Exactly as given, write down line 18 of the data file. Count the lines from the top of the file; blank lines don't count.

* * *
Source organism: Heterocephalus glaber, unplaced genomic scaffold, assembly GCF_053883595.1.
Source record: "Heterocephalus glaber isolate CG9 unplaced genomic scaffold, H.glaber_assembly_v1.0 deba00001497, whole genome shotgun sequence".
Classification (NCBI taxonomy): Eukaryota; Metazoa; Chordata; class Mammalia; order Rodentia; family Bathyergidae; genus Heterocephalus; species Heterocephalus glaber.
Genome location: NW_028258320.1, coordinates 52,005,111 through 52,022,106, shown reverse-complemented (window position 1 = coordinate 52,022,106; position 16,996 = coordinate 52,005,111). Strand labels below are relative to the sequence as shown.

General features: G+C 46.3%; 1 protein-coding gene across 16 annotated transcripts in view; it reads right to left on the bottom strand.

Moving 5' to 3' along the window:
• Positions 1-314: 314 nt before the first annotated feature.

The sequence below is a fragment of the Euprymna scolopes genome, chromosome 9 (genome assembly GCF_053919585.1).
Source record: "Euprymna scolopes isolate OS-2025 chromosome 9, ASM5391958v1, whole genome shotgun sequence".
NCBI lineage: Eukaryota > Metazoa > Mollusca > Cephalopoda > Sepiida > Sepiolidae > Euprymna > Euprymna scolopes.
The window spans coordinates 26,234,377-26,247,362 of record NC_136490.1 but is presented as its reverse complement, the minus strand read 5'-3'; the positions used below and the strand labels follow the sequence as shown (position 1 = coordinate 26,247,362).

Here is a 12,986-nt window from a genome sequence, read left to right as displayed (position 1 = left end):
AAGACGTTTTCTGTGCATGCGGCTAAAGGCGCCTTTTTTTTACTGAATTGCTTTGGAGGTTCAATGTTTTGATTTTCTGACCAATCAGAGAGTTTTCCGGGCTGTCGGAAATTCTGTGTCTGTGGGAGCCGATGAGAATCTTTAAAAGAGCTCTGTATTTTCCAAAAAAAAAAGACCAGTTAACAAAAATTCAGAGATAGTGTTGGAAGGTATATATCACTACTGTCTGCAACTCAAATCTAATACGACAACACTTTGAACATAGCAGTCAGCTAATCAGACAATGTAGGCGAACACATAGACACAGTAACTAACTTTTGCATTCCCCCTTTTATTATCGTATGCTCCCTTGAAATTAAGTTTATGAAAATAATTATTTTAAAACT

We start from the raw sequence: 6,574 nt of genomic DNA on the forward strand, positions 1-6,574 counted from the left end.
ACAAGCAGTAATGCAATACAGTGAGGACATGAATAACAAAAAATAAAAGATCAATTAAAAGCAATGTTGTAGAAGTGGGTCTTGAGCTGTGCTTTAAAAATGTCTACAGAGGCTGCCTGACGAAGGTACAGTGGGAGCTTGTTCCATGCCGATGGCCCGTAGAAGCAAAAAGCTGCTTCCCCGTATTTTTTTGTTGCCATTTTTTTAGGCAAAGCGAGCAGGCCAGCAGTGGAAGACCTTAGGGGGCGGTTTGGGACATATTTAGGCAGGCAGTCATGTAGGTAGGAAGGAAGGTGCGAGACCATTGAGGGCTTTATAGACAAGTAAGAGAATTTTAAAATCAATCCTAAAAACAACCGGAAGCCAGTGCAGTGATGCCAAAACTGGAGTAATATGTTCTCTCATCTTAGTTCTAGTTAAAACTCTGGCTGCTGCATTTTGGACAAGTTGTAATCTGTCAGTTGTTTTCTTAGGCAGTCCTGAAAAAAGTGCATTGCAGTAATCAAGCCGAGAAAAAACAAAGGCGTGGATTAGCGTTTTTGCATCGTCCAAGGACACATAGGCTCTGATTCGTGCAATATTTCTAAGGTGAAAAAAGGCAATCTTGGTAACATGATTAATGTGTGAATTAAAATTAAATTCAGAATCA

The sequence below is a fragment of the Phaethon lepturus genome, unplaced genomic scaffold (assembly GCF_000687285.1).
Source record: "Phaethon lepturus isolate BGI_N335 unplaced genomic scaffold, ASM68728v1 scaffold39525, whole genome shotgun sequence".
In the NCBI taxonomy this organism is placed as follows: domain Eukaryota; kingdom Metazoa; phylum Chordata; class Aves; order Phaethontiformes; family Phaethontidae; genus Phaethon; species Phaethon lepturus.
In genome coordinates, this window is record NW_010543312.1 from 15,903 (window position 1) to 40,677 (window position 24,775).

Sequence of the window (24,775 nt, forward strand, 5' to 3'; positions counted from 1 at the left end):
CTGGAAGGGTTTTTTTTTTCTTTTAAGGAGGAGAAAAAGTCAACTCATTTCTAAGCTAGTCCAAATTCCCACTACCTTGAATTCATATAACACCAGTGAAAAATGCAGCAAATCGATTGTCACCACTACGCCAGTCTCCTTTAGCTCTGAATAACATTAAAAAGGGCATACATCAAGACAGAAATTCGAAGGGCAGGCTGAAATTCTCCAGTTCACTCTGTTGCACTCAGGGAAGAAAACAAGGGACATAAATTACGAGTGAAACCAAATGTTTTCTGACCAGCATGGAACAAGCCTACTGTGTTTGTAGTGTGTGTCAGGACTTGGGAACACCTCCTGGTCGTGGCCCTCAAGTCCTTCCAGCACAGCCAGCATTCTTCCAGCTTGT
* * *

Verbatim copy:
In the NCBI taxonomy this organism is placed as follows: domain Eukaryota; kingdom Metazoa; phylum Chordata; class Aves; order Phaethontiformes; family Phaethontidae; genus Phaethon; species Phaethon lepturus.